Brexit for Business on Social Media

When starting your own business it is possible from time to time to feel fear. Worry about paying the bills, worry that your idea might not be as good as you think it is, even worry that the market might move on and leave you behind. I find when I’m experiencing these moments of self doubt it is important to put life in perspective. Sure things can be tough, but at least I don’t work in the communications office for the Department for Leaving the EU. (Although on the upside if you took the job as a temp or a consultant your job stability is looking pretty good right now). 

Having spoken to a few friends who have experienced the exact same thing, it would appear that adverts offering ‘advice’ on how businesses can prepare for something that the Government can’t agree on, have inundated all of our social media feeds. Playing devil’s advocate on this, you can see how the department is in a difficult position. Do/spend nothing and they will be accused of failing to prepare. Politically, if leaving is an utter shambles, at least the UK Government can say ‘we spent £30 million (or whatever it is) trying to inform businesses how to prepare’. 

Here’s one of the adverts below from LinkedIn: 

LinkedIn I often find to be quite a dry place where sarcasm can be in short supply and people are reasonably polite in the fear of allowing their real opinions to upset their customer base. If Bill Gates had stripped naked and run around yelling ‘look now I own loads of business data too’ I don’t think LinkedIn comments could get more animated thanks to the above campaign.

If you look at this campaign analysing pure statistics I have little doubt it appears to be a success. Click rates will be sky-high, view to comment rates are likely very high and the number of people visiting the .gov website, filling out a form and getting a ‘this might happen’ response are likely very high. When you actually read the comments however the story is slightly different.

 

The comments aren’t supportive. 176 likes sure – but what is the real value of a like? Surely if you liked it enough you’d comment? ‘Good work guys – I was worried about Brexit but your website has really cleared things up for me’. In the same way that if you dislike something enough you comment. Which is what has happened.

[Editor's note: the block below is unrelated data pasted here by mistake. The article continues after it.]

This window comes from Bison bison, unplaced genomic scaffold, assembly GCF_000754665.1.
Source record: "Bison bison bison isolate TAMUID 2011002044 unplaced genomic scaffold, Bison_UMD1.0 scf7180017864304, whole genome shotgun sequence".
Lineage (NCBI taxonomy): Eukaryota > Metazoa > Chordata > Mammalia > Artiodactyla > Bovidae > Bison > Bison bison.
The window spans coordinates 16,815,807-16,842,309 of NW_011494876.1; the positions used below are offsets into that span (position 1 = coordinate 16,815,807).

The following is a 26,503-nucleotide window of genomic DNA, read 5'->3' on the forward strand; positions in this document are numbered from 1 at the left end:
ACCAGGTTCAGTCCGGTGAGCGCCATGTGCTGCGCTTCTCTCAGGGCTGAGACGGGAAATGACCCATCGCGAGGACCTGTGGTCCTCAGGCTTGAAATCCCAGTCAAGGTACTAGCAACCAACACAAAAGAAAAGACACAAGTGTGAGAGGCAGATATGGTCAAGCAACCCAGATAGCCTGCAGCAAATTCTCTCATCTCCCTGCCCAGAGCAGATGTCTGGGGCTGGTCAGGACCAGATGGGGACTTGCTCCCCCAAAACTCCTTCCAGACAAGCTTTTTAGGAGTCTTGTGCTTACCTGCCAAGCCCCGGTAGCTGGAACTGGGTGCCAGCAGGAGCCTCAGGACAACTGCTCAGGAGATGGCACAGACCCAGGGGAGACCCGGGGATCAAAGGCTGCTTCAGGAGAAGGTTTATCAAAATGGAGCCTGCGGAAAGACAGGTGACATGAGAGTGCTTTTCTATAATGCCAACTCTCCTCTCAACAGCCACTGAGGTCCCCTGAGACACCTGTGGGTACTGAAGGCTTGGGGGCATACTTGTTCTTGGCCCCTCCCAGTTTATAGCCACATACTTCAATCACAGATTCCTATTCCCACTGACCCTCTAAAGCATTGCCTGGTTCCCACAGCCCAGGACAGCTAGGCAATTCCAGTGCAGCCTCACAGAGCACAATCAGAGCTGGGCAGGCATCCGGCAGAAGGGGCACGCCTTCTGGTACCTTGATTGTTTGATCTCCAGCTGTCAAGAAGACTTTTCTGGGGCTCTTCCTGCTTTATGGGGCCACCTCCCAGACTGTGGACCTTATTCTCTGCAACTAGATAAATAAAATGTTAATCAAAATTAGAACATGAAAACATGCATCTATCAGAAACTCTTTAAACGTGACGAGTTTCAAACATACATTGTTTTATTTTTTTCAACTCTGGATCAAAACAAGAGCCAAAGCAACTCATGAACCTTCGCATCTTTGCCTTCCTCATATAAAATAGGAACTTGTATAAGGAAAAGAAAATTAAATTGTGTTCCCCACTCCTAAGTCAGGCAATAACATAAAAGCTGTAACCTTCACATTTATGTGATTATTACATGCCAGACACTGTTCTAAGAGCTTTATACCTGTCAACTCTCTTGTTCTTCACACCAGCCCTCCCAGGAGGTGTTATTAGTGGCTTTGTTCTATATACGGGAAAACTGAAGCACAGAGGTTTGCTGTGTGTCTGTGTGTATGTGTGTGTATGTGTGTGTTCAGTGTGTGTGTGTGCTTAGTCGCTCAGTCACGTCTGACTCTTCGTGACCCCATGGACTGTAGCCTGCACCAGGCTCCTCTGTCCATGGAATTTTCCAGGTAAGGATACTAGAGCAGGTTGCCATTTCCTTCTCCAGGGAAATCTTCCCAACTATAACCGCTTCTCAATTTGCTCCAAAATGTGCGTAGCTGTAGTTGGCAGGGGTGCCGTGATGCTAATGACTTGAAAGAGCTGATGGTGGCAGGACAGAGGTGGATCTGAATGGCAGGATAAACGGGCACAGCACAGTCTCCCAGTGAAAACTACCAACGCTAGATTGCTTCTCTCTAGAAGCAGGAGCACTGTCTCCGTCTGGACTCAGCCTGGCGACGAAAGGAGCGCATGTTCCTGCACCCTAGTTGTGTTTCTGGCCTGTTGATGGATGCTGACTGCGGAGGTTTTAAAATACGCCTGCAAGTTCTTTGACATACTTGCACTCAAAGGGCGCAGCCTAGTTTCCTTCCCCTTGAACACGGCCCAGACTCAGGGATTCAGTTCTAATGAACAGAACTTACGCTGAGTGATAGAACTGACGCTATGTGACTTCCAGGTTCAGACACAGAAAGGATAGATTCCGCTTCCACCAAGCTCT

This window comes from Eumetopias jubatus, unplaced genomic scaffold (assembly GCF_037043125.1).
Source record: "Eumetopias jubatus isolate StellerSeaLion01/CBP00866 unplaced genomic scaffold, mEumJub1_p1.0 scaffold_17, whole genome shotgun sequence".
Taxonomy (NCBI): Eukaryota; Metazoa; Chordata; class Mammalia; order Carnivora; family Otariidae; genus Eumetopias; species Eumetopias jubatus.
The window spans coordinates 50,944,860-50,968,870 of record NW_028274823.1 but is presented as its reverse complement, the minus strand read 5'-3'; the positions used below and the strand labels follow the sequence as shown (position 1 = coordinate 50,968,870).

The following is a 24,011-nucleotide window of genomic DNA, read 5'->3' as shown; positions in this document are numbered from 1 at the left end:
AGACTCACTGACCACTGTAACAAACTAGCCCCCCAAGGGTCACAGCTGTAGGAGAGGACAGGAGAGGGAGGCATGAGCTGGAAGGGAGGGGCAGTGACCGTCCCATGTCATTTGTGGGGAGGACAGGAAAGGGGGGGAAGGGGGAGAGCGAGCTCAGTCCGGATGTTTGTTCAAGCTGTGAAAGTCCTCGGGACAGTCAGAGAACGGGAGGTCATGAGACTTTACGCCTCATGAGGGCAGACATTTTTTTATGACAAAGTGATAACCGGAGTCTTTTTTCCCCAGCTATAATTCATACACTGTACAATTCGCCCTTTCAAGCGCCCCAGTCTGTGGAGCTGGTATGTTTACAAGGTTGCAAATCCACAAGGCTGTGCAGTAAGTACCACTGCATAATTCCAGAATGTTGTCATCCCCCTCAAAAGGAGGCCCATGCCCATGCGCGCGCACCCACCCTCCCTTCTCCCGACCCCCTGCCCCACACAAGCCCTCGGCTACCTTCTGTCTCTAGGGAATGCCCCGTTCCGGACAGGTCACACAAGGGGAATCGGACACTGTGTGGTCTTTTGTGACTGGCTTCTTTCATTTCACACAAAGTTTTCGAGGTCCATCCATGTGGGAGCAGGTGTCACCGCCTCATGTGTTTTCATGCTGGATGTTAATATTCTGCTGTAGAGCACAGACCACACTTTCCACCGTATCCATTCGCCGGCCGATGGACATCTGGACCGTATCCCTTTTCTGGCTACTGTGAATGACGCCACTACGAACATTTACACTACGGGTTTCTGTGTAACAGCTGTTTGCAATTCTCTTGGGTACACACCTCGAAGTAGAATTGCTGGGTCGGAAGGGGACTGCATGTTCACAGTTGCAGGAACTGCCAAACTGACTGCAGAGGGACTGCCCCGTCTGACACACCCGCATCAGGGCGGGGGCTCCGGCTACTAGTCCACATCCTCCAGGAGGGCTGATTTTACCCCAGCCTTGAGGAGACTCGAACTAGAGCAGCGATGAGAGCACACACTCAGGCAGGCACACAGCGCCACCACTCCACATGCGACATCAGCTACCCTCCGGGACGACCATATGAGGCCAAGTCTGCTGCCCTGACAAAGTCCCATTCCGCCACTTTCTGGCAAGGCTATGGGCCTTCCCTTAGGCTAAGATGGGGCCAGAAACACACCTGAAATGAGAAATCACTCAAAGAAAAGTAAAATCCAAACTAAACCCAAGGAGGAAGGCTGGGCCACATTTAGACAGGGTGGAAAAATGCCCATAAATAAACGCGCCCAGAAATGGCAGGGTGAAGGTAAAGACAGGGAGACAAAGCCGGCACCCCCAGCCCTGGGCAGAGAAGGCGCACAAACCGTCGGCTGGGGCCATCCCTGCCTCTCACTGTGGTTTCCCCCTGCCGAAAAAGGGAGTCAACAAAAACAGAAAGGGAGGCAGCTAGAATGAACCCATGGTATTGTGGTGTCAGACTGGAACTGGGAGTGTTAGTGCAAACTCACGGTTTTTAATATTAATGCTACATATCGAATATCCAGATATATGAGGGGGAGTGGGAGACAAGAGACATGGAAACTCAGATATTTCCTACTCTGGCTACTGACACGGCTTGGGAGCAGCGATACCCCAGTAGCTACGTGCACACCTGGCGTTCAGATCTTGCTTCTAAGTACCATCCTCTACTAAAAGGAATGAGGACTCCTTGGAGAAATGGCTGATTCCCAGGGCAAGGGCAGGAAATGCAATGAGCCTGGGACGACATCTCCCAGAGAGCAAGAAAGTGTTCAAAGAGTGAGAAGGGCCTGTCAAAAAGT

Some of the comments are hilarious. If you find yourself with a free thirty minutes today I’d strongly recommend going on LinkedIn and checking these out. There are some political ones but most are a scathing put down of an utterly pointless campaign. A far cry from Facebook’s rather dull ‘Revoke Article 50’ or ‘Leave means leave – borders – foreigners blah etc’.

I could comment on the wider consumer campaign for Leaving the EU but enough has been made of this already. In the B2B world that Media Forty Two focusses on this advert left me with a number of unanswered questions on what the purpose of the campaign in general and the advert in particular is: 

  • Is driving to a landing page enough of a CTA, if that website is utterly unclear on what to do next?
  • Have the comments on this advert ensured that this paid for activity has actually done more damage than good?
  • What is the overall goal of this campaign? To prove to businesses that Brexit is being handled competently? To provide advice even though the Department for Leaving the EU still has no idea what will happen? 
  • Are social media channels, where control is limited, the right advertising medium for a subject as divisive as Brexit?

I’d say that the private sector would never spend money this inappropriately. But having seen some spectacularly inappropriate B2B adverts for technology come up in my Facebook feed (with some equally hilarious comments) it is apparent some social marketers are not considering context. 

With this campaign a marketer would be hard pushed to justify the value. If you think you can I’d love to hear from you. 

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